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All Morning the Crows (Paperback)
Poetry. Women's Studies. Kearney draws on her acute powers of observation, a lively curiosity, and her gift for gorgeous imagery to take us on a journey of personal exploration, discovery, and reconciliation. Surprising poems bring together the parallel but discreet worlds of humans and birds, which speak to each other across the gulf between them. With a knowledge of birds and their behavior sufficient to satisfy even the most demanding birder, but never alienating the casual observer, with wit, musicality, and her unflinching eye, Kearney gives us a page-turner we want never to end, its subject being the work in progress which is life and its abundant mysteries.
This book goes well beyond a metaphoric treatment of birds and their habits. Instead, their differing characteristics comprise a jumping-off point for a mythology of selfhood--a lens through which to examine and confront a personal history. The catalog of birds illustrates how happenstance and speculation determine who she is. Untranslatable and mysterious as any mythology, a various history of a changeable self accumulates in these inventive, charged, and often ecstatic poems. Meg Kearney's poems both delight and complicate--at heart a spirit as unknowable and evocative as the birds themselves.--Cleopatra Mathis
Against the backdrop of her parents' death, the trauma of the Towers, and pervasive self-doubt, a young woman traces her history of flight, offering a narrative of heartbreak spliced with humor and filtered through the raucous assemblages of birds which inhabit her, 'singing in the cage my bones make.' If birds provide music ('She just likes to say grackle, a crack-your- / knuckles, hard-candy word') and spiritual sustenance ('the soul is a sparrow'), they also allow the narrator to negotiate her habitat: 'Bird seed--it's in your hair, / my mother said, reaching for me.' Meg Kearney has crafted a dazzling book of personal transformations, moving and memorable.--Michael Waters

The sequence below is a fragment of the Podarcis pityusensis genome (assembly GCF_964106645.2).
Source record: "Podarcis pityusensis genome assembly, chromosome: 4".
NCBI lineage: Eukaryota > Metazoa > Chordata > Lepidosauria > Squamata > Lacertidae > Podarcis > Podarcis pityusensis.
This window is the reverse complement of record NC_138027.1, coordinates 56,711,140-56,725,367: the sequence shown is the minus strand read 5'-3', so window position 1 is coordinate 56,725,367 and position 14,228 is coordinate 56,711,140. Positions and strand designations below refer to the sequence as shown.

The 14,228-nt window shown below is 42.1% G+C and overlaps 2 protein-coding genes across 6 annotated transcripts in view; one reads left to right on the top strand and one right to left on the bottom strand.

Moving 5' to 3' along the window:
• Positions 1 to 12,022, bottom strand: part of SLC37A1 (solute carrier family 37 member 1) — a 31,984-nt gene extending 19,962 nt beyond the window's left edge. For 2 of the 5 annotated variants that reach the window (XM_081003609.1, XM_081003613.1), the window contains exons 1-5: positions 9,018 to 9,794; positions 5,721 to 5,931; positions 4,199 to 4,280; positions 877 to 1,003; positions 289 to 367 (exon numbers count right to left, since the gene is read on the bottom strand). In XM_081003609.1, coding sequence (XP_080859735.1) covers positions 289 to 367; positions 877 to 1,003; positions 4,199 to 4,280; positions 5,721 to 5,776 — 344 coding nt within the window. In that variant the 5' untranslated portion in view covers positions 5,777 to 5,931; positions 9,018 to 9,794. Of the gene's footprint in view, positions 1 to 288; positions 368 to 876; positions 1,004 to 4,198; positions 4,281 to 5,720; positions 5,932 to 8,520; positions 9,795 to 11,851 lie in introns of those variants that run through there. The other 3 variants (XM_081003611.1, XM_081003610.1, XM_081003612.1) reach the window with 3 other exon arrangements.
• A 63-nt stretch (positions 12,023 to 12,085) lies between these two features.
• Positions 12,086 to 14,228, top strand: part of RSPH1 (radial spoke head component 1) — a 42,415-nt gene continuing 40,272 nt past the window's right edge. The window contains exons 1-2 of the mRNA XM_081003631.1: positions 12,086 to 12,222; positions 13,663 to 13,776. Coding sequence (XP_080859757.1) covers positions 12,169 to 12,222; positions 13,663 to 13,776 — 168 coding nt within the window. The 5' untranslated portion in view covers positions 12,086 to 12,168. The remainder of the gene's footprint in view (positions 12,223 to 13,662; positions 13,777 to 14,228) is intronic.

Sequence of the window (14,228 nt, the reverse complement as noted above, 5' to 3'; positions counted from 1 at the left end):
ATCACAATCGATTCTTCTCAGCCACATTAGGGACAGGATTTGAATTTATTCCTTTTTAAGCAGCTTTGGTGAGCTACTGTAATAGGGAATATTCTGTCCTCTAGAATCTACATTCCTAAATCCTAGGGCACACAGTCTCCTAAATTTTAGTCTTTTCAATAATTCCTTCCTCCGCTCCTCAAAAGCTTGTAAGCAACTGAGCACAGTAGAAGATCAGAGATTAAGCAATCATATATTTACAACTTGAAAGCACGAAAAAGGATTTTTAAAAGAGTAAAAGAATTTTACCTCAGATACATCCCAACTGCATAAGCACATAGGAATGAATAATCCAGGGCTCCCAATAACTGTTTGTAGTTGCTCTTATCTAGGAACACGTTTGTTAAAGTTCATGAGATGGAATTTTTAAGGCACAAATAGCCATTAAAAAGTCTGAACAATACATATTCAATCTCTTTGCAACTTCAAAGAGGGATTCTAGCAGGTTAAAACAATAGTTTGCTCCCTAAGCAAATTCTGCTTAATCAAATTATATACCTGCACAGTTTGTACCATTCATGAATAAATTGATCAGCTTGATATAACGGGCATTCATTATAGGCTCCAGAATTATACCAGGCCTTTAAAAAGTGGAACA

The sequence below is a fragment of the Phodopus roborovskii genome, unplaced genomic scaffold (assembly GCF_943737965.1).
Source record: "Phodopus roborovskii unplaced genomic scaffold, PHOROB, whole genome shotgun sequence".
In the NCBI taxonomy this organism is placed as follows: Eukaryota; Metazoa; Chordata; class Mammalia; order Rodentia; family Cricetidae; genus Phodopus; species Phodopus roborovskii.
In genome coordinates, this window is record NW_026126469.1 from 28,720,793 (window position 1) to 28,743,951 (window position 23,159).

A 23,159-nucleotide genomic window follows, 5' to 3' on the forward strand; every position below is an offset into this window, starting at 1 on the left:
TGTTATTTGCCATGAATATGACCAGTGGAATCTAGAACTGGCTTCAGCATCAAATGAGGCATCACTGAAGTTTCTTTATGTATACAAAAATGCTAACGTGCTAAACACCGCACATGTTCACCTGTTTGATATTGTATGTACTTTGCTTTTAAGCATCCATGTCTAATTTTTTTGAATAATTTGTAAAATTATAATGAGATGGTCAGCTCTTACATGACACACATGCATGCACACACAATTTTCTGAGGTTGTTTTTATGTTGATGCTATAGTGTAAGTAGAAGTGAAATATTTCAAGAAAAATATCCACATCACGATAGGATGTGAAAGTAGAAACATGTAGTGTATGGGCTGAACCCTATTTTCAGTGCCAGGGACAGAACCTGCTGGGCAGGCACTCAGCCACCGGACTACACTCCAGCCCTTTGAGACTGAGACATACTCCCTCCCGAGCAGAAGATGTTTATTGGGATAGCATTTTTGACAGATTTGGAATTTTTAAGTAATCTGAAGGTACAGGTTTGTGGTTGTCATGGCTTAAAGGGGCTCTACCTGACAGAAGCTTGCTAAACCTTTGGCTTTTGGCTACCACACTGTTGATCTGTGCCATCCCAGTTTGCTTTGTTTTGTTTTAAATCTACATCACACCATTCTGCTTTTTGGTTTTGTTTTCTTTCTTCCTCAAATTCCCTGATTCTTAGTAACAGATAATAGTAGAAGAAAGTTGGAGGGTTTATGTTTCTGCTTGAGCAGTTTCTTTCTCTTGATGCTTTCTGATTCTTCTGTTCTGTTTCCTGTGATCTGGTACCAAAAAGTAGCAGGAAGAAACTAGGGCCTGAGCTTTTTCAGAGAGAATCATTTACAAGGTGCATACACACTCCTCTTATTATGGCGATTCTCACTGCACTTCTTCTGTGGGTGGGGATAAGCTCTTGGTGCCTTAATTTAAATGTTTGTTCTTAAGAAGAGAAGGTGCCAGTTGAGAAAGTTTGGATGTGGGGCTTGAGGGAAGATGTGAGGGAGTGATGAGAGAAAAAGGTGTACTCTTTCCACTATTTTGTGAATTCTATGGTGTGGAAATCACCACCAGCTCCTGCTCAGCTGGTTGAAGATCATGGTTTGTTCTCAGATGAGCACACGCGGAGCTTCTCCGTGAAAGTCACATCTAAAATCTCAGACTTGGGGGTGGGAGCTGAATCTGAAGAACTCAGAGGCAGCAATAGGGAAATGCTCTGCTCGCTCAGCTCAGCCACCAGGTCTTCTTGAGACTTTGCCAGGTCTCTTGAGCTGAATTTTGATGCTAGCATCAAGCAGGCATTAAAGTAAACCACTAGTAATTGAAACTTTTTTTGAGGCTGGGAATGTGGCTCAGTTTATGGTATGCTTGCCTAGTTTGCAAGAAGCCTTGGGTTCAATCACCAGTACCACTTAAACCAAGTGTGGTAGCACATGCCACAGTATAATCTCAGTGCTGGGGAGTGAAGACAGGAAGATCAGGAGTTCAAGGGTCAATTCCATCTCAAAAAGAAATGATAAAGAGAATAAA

About the Author
In June 2021, The Word Works Press will publish Meg Kearney’s All Morning the Crows, winner of the 2020 Washington Prize for poetry. Meg’s most recent collection of poems for adults is The Ice Storm, a heroic crown (Green Linen Press Chapbook Series, 2020). Her most recent full-length collection of poems, Home By Now (Four Way Books), was winner of the 2010 PEN New England LL Winship Award; it was also a finalist for the Paterson Poetry Prize and Foreword Magazine’s Book of the Year. Meg is also author of An Unkindness of Ravens (BOA Editions Ltd., 2001) and a trilogy of verse novels for teens: The Secret of Me (2005); The Girl in the Mirror (2012); and When You Never Said Goodbye (2017), all from Persea Books. Meg’s picture book, Trouper (Scholastic, 2013) is illustrated by E.B. Lewis and won many accolades, including the 2015 Kentucky Bluegrass Award and the Missouri Association of School Librarians’ Show Me Readers Award. Former U.S. Poet Laureate Natasha Trethewey chose Meg’s poem “Grackle” for the 2017 Best American Poetry anthology. Meg’s poetry has also been featured on Poetry Daily and Garrison Keillor’s “A Writer’s Almanac,” and has been published in myriad anthologies and literary journals. Meg is Founding Director of the Solstice Low-Residency Master of Fine Arts in Creative Writing Program at Pine Manor College in Chestnut Hill, Massachusetts. For eleven years prior to joining Pine Manor, she was Associate Director of the National Book Foundation (sponsor of the National Book Awards) in New York City. She also taught poetry at the New School University. A native New Yorker, Meg currently resides in New Hampshire.
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